Show Up. Shut Up. Put Up.

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(OR An Accidental Part 2 to Remind Your Brain Who’s Boss)

Having examined how the creative process works inside of the brain (at least briefly and from the standpoint of a severe laywoman), it’s time to figure out how better to train the creative mind to be more productive. As someone who writes as a profession, I really should be writing every day.

I’m not. Most days, sure. If I had my ‘druthers, I’d love to sit and write fairly consistently for 4-6 hours a day, every day. I don’t have that kind of time most days or, if we are being honest, maybe I don’t make that time. Between dealing with a chronic illness and pain, housework, and caring for our three parrots, I don’t have much quiet and uninterrupted down time to just focus on work.

If you are a writer who sits and works 6, 7, 8 hours a day most every day, I salute you. That’s fantastic. If you’re more like me, you might also be wondering how to improve those writing habits. And that’s what they are, aren’t they? Habits. Without an office job with regular hours and pay, it’s up to the individual to just plant his or her butt in a chair and write. With no absolute promise of pay more often than not, consistently working on a writing project can seem daunting.

Being creative is easy. Being consistent is what’s difficult.

I used to work in kitchens. I’m actually trained as a pastry chef! And if there is one line of work that requires consistency above all else (don’t let Food Network fool you with its pretty, well-lit home kitchens because those are a LIE), it’s the world of the restaurant kitchen. That was a low-paying job that required showing up 6 days a week for 10 or more hours of intense physical labor each day and you didn’t have room to mess around with being creative in the grind of daily work.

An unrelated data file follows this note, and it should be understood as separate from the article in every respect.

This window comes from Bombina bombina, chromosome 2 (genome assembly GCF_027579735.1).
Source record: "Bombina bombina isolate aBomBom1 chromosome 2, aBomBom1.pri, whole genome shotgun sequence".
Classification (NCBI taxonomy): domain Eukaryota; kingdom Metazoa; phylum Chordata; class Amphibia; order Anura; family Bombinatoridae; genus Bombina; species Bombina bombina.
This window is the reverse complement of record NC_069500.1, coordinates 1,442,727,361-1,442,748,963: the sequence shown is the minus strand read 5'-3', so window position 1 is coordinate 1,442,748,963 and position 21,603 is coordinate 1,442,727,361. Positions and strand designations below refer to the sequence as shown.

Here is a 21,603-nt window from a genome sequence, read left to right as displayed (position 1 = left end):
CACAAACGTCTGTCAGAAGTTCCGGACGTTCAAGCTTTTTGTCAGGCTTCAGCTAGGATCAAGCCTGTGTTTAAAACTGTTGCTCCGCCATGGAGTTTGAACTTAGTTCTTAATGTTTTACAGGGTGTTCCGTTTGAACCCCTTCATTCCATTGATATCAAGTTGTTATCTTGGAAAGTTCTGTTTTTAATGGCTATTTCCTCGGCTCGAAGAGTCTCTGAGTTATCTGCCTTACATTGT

I developed a mantra for myself when I was having a tough time working through pain or fatigue or frustration and I think it works here, too. If the first part of this article duo was about the physical/chemical aspect of the creative brain, then this part is about the more physical part of writing consistently.

Show up. Shut up. Put up.

It looks simple, doesn’t it? It isn’t always or we would all do it merrily and constantly. Life gets in the way – trust me, I know – but forming habits that put life on pause to be productive is the key.

Show Up.

No, really. That’s it. His is probably the easiest step of all. My illness has kept me from holding down a 9-5 but I can write and work from home! Whatever Show Up means to you, it’s time to do it. No excuses. Get there.

Shut Up.

This is where it gets hard. In the kitchen, this was very literal – no back talk, no excuses, just keep your head down and work. In this case, the question is more about avoiding distraction. Close Facebook and twitter and tumblr and all of that good stuff and just work. Reward yourself every 30 or 45 minutes if you need to (I know I do) with some silly browsing, a snack, or just dancing around your kitchen like an idiot for a few minutes. Whatever works. But when it comes to work, it’s time to Shut Up.

Put Up.

Do the work. Do it. Make goals, work toward them, and (this is the most important bit) finish things. Publishers don’t want to accept 2/3 of your masterpiece brat American novel so you had better actually complete that manuscript. Start small if you need to. Write twitter posts on a professional account. Make blog posts (hint hint!). Write flash fiction or short stories or personal essays or creative non-fiction. Decide on something to do and dot it.

Show up. Shut up. Put up. Now lets see what you can do, Internet!

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